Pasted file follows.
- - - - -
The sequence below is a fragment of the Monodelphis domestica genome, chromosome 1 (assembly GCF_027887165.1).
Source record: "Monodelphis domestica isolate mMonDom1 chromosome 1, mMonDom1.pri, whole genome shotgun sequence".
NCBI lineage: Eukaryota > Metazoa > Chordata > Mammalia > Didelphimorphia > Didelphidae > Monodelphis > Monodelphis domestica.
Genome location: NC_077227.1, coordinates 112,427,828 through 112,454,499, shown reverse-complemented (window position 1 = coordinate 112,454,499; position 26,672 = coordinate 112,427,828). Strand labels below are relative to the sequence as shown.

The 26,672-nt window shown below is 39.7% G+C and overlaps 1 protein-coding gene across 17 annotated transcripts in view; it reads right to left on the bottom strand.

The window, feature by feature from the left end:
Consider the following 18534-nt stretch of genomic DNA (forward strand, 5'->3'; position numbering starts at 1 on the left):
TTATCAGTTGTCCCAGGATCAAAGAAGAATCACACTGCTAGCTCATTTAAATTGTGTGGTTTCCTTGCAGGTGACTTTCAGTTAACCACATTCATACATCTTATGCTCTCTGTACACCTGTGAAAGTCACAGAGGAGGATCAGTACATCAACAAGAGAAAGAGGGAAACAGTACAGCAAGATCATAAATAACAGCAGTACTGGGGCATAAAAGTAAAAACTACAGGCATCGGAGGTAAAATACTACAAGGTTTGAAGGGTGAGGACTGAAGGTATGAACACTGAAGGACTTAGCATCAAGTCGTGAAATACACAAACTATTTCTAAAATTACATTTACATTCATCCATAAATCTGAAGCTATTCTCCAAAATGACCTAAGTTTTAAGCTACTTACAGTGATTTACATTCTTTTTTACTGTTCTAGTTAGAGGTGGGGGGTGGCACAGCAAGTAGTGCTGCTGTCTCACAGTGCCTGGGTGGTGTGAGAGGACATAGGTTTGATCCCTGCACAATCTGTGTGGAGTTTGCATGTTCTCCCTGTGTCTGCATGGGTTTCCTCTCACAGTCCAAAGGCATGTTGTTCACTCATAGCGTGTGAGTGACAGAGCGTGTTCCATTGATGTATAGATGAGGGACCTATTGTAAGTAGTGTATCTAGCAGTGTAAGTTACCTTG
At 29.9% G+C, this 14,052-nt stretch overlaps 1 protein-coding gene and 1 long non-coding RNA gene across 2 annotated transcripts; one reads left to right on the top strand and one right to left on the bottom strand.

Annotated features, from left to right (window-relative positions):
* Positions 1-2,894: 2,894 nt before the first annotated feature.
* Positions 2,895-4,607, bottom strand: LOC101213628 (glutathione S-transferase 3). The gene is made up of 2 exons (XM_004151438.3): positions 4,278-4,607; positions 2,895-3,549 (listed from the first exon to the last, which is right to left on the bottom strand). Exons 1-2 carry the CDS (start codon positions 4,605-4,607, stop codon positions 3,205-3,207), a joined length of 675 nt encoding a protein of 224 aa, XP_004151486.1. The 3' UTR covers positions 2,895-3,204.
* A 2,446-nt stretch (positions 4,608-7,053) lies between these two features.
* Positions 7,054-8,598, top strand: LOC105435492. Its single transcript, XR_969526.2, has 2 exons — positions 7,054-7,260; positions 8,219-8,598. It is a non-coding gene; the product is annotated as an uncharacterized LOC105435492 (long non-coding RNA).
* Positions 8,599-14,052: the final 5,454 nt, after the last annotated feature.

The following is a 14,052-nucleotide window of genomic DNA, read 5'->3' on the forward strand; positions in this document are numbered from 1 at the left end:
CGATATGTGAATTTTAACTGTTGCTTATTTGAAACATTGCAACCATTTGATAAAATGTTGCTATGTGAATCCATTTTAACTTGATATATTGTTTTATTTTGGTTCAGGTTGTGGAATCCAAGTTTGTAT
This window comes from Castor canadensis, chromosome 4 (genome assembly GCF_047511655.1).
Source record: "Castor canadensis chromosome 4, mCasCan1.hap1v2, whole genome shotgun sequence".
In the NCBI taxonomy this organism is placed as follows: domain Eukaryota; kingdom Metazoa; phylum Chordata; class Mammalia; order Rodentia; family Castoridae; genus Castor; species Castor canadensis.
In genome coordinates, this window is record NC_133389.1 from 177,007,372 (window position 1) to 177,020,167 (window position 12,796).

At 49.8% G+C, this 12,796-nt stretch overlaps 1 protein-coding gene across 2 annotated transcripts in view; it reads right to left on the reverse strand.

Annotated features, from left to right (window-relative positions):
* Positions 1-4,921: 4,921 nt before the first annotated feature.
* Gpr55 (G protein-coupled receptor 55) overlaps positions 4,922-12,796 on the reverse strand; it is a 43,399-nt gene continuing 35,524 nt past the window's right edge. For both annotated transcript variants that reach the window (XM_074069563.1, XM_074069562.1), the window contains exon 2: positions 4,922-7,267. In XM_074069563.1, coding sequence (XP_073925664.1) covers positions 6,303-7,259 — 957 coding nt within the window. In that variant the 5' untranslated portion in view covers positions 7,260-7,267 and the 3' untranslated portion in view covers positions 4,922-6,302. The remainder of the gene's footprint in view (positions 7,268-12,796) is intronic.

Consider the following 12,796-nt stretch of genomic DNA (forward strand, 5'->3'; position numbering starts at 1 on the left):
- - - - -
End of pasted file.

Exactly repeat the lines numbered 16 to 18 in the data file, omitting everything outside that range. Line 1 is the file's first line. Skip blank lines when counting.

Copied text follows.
The following is a 14,052-nucleotide window of genomic DNA, read 5'->3' on the forward strand; positions in this document are numbered from 1 at the left end:
CGATATGTGAATTTTAACTGTTGCTTATTTGAAACATTGCAACCATTTGATAAAATGTTGCTATGTGAATCCATTTTAACTTGATATATTGTTTTATTTTGGTTCAGGTTGTGGAATCCAAGTTTGTAT
This window comes from Castor canadensis, chromosome 4 (genome assembly GCF_047511655.1).